Three-Day Trip in Matsumoto

January 25th, 2019 by
Category: Information


Japan’s major cities are great places to visit but can be packed to the brim with tourists and at times overwhelming. If you step out of the urban sprawl, you can see a completely different side of Japan filled with magnificent mountains, solemn historical sites, and delicious local cuisine.

Matsumoto is perfectly located for a long trip into Central Japan’s history and nature. With the Japanese Alps to the West, the Kiso Valley to the East, and one of Japan’s most popular castles smack dab in the middle of the city, Matsumoto has incredible sightseeing at its fingertips.

To get the most out of your stay in Matsumoto, we’ve put together a three-day trip to one of Nagano’s most cultured and happening cities.

Day 1: Matsumoto City

On your first day, escape the city for Matsumoto by train or bus. If traveling from Tokyo, you can take the Super Azusa from Shinjuku Station; if Nagoya, take the Limited Express Shinano.

Tokyo to Matsumoto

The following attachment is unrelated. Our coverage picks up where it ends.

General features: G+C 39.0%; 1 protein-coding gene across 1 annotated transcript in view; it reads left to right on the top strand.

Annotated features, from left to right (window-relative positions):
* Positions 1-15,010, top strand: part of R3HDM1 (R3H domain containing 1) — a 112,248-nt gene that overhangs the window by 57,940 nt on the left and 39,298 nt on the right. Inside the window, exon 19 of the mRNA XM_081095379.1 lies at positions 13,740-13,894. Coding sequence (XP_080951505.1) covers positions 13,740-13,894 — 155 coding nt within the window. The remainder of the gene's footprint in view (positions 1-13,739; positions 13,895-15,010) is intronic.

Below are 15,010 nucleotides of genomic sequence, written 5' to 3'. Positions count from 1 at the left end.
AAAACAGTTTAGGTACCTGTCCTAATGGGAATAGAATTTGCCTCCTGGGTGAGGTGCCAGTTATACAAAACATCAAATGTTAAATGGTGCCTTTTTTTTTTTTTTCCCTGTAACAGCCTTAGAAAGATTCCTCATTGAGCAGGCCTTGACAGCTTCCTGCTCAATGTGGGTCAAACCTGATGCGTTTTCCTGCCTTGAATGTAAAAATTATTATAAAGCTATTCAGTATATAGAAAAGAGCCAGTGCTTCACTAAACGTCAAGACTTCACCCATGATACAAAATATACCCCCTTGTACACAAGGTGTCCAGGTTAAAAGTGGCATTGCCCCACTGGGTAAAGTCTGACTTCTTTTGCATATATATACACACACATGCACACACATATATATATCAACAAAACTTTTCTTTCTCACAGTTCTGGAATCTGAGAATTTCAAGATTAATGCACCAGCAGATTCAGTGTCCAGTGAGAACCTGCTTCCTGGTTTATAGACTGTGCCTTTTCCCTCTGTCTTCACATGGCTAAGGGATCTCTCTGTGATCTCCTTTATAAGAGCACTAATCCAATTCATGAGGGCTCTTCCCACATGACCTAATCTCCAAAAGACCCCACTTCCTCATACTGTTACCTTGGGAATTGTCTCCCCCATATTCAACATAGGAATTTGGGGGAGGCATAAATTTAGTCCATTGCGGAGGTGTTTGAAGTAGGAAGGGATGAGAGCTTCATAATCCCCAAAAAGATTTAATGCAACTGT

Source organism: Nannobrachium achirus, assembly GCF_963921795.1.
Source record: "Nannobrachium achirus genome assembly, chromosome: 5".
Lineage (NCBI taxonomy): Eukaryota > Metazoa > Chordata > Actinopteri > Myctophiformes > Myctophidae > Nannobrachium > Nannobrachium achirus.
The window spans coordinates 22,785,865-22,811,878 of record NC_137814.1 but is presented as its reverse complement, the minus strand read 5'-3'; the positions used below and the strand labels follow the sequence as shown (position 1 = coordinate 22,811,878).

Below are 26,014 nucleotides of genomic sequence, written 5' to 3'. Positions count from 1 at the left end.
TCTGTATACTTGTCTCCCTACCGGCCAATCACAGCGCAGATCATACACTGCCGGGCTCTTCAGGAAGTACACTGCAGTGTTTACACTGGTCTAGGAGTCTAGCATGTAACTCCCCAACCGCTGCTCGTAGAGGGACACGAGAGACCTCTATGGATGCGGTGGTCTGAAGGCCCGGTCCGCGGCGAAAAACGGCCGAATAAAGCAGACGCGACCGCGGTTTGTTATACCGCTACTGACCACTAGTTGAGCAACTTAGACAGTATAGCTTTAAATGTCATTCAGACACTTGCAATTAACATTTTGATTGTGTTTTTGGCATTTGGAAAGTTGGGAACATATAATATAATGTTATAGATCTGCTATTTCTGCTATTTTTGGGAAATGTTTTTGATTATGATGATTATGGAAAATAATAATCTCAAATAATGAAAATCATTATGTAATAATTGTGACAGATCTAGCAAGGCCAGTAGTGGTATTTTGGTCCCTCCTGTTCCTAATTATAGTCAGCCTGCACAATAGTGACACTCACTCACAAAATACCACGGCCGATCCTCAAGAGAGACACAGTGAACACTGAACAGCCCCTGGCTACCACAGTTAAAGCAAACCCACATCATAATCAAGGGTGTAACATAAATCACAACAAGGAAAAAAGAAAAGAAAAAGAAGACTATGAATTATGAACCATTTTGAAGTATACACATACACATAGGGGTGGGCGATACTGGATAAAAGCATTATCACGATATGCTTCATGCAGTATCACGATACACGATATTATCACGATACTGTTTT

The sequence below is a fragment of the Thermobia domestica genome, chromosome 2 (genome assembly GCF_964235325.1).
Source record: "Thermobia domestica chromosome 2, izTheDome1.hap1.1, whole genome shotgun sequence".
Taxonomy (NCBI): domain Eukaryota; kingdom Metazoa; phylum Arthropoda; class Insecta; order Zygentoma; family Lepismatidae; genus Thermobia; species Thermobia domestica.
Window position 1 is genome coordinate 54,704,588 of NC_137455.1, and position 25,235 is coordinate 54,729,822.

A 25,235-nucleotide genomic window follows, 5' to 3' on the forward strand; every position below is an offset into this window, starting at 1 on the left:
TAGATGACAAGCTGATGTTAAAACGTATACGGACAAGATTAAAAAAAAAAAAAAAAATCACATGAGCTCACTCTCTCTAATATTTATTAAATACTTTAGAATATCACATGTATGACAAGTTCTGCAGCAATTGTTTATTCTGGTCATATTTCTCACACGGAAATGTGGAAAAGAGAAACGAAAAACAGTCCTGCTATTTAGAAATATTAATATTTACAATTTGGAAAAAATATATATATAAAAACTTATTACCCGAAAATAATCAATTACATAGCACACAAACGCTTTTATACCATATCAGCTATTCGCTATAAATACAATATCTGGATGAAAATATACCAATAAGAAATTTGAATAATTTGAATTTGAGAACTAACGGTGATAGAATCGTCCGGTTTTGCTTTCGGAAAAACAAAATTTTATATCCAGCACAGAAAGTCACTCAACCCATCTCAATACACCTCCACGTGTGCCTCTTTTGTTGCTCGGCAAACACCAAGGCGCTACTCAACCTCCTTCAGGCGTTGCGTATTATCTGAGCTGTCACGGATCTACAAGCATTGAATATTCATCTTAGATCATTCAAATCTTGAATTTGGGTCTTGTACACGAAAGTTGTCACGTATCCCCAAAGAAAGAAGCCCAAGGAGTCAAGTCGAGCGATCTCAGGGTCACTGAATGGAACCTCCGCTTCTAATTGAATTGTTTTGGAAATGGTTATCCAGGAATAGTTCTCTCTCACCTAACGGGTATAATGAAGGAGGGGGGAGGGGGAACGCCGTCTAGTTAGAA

Shinjuku Station → Super Azusa Express(2 hr. 40 min., 6,380 yen) → Matsumoto StationTown Sneaker bus (8 min., 200 yen) → Matsumoto Castle → Walk (10 min.) → Lunch/Soba-making LessonTown Sneaker bus (12 min., 200 yen) → Matsumoto City Museum of Art

Nagoya to Matsumoto

Nagoya Station → Limited Express Shinano (2hr., 5,510 yen) → Matsumoto StationTown Sneaker bus (8 min., 200 yen) → Matsumoto Castle → Walk (10 min.) → Lunch/Soba-making LessonTown Sneaker bus (12 min., 200 yen) → Matsumoto City Museum of Art

Visit Matsumoto Castle


Matsumoto Castle is one of Japan’s five National Treasure castles, being one of the few structures to survive the Warring States period and Meiji Restoration unscathed. It has stood in central Matsumoto, set in front of the magnificent Japanese Alps, for over 400 years.

The castle is beautiful year-round, especially during early to mid-April when the ground’s 300 cherry blossom trees are in bloom.